2) They should seek to become centres of scrutiny and accountability for local services – a place where local workers and citizens (service users) come together and review as equals who well local services are being delivered. As a labour movement, we should not be hiding our heads in the sand about poor quality of service in the NHS for example. The way to tackle public service quality in the long term is not through ever enhanced bureaucratic inspection bodies, whether this be Ofsted or the CQC – this simply plays into the hands of the right – but by local democratic engagement, through Trades Councils. We should be eschewing managerialism, which has failed in the last thirty years to improve services standards because it alienates those who deliver services, and espousing the kind of worker advocacy and professionalism promoted by GHD Cole and RH Tawney, as well as by ‘grounded’ social scientists like Michael Lipsky.
8.9 In time, it should be as natural for a CLP to distribute union-joining material to a McDonald’s branch as it is for them to leaflet their ‘target wards’ about local planning issues, but first of all the structure for renewed local union-Labour party interaction has to be put in place, courtesy of the new devolved power structures set out above.
9 Revising the role of the Labour councillor within the local party
9.1 We are concerned at the over-emphasis on the role of elected politics in the party. Of course we recognize that councillors play an important role, and that the deserve the party’s full support, but the party is now extolling the virtues of becoming a councillor to the effective exclusion of all other vital roles in the labour movement, especially in its prospective candidate programme.
9.2 Not everyone should or can aspire to become a councillor, and the party should recognize that councillors, while a vital part of the party structure, are only one part. It should be remembered, for example, that councillors have democratic control over only a small amount of overall public expenditure. It is ludicrous that such emphasis be laid on elected local government, for example, while the role of Foundation Trust governors is widely ignored and remains wholly without the organising scope of local parties.
9.3 The developing ‘god-like’ status of the councillor (mirroring what we have said about MPs roles above) needs to be challenged, and the prospective candidate programme merged with a wider activist programme, if such a programme is authorized at all under the new devolved funding arrangements. It is much better, we suggest, to encourage proper engagement in the party in whatever role suits individual skill and life circumstances, and to do so by allowing local parties to develop their own support infrastructures (e.g. buying in WEA resource if they wish) rather than impose top-down ones like those currently being implemented with (sometimes unwilling) local parties.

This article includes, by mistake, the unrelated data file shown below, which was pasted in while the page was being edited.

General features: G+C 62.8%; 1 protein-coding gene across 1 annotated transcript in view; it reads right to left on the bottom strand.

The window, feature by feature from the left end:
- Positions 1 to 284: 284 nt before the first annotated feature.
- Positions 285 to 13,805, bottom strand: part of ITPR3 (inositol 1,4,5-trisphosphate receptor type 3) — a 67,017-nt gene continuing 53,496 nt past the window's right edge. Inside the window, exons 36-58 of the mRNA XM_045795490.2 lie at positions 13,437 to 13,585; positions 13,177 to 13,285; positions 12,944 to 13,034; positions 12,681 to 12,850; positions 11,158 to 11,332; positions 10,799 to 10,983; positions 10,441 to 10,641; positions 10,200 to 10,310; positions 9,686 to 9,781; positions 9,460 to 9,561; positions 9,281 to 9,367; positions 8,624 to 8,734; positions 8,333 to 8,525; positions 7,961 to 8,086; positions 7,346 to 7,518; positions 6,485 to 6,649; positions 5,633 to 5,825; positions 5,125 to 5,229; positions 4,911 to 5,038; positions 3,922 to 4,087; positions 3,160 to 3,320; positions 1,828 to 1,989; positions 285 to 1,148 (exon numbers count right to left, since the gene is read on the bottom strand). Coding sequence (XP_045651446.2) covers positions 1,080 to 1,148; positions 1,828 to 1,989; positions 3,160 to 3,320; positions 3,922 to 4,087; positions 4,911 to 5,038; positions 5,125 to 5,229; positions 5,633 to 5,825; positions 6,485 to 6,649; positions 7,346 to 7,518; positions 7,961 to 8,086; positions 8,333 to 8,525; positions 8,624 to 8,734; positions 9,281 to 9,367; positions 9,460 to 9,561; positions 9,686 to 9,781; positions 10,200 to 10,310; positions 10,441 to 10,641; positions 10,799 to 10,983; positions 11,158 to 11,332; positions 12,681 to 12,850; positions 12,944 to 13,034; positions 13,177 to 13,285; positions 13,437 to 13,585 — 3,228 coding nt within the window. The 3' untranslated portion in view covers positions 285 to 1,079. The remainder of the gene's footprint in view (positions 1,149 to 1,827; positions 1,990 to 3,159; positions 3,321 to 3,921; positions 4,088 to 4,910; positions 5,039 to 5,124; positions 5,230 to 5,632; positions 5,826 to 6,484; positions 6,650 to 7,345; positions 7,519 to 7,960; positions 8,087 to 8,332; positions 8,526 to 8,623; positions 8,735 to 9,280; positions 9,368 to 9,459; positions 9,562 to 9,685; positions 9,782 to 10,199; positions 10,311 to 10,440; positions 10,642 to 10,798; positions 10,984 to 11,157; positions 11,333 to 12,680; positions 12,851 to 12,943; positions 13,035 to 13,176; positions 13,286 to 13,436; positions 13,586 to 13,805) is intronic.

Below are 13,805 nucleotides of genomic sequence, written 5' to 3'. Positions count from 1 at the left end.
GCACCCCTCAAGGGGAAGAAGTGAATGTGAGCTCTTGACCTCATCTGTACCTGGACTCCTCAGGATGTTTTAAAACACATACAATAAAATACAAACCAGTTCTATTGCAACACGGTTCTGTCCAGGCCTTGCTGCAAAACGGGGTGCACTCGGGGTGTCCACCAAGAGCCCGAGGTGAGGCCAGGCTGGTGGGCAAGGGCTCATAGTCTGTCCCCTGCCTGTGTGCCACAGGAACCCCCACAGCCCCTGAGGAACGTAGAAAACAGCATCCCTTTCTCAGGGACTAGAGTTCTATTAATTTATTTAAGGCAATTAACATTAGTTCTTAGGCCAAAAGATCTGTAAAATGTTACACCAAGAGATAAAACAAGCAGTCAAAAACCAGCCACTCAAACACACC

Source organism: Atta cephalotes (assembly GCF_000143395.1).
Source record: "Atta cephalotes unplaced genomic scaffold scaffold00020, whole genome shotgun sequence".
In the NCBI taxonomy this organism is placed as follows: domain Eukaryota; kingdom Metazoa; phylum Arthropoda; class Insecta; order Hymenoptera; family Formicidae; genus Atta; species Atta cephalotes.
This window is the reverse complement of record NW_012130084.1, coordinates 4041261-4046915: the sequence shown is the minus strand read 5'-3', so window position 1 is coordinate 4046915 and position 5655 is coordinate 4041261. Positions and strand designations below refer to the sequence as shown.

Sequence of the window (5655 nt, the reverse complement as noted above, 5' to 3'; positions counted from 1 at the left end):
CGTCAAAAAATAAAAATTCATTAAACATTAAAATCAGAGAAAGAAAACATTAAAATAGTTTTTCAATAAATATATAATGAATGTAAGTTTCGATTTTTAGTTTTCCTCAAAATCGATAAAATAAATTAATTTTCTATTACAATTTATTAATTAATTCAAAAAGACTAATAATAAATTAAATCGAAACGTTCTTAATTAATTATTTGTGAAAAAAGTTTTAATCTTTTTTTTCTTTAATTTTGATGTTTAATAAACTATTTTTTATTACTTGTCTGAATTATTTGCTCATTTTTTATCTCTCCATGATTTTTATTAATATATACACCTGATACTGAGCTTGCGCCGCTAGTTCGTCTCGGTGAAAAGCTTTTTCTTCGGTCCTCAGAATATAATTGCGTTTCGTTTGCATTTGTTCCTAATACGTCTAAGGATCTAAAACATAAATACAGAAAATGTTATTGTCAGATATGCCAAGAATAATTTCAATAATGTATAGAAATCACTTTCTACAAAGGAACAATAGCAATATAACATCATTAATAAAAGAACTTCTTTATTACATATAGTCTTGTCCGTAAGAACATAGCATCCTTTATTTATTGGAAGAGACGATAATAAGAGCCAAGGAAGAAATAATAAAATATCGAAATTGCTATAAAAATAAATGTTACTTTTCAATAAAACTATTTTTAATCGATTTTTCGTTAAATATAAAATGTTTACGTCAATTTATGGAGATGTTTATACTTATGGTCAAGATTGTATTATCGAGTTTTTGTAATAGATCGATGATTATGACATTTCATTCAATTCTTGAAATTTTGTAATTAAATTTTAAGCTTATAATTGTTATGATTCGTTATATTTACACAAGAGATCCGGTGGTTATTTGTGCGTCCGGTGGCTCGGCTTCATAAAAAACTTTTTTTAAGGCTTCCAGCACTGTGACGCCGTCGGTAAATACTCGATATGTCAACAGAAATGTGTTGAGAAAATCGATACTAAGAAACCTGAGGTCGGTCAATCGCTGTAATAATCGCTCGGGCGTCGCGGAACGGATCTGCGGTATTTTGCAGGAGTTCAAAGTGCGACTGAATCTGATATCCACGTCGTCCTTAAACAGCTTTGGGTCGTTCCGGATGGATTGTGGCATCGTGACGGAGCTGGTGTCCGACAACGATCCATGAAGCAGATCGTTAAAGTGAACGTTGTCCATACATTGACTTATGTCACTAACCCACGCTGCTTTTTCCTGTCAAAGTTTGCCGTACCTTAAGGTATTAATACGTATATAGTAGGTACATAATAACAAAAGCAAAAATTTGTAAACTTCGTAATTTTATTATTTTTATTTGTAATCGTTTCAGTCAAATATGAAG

Paul Goodman at the Conservative Home website provides a reasonably astute analysis of the fix Cameron finds himself in over his promise to ‘renegotiate’ the UK’s relationship with the European Union:
The explanation [for the lack of an actual plan] isn’t the lack of focus and last-minuteism that Ministers and backbenchers alike unanimously complain about – almost without exception, in my experience……. Rather, it is a terror at the top of the Government of opening up the question of what and how much any renegotiation will aim to achieve. This isn’t simply because the two parts of the Coalition don’t agree about it. Cameron and George Osborne worry that setting out a repatriation of power plan will open up not so much a can as a lorry-load of worms.
This is correct, but what Paul doesn’t really nail down is what kid of worms might slither from the lorry. This is tied to a failure to define what ‘renegotiation’ actually is, and a conflation of that with demands for ‘repatriation of power’. Negotiation is not the same as making demands.
In fact, Cameron and his team probably do understand the difference between making demands, which can’t be delivered on, and seeking renegotiation, which potentially could. They understand that negotiation is about give and take.
As I’ve set out before, a negotiated deal on the biggie – freedom of movement for the forrins – is perfectly feasible as, whatever the popular assumption, it doesn’t require treaty change. If Cameron doesn’t get that, then he’s even worse at the detail than I thought. But the point about negotiating such a deal is that the UK, and other Northern European countries wanting a piece of this, would have to offer something in return. Most likely, this would be the (neat) corollary of a suspension to absolute freedom of the movement of capital – again perfectly feasible without treaty change though harder to implement – though it might be other things like a different weighting of cohesion funds towards Eastern and Southern Europe, or a review of the draconian requirements of the six-pack. Whatever it was, it would be geared towards the long-term convergence of those countries, and thus to the lowering of the ‘threat’ of economic migration.
So why won’t Cameron go there? Why won’t he get down and dirty with the detail? Well to be honest I don’t care that much – I don’t care whether it’s the result of incompetence of a leader who’s surrounded himself with the wrong political advisers at the expense of civil servants who know the policy detail, or whether he knows that opening up these issues would start to shed light, just for example, on the government’s refusal to accept food poverty money from the EU; his instinct is, I suspect, to keep things simple.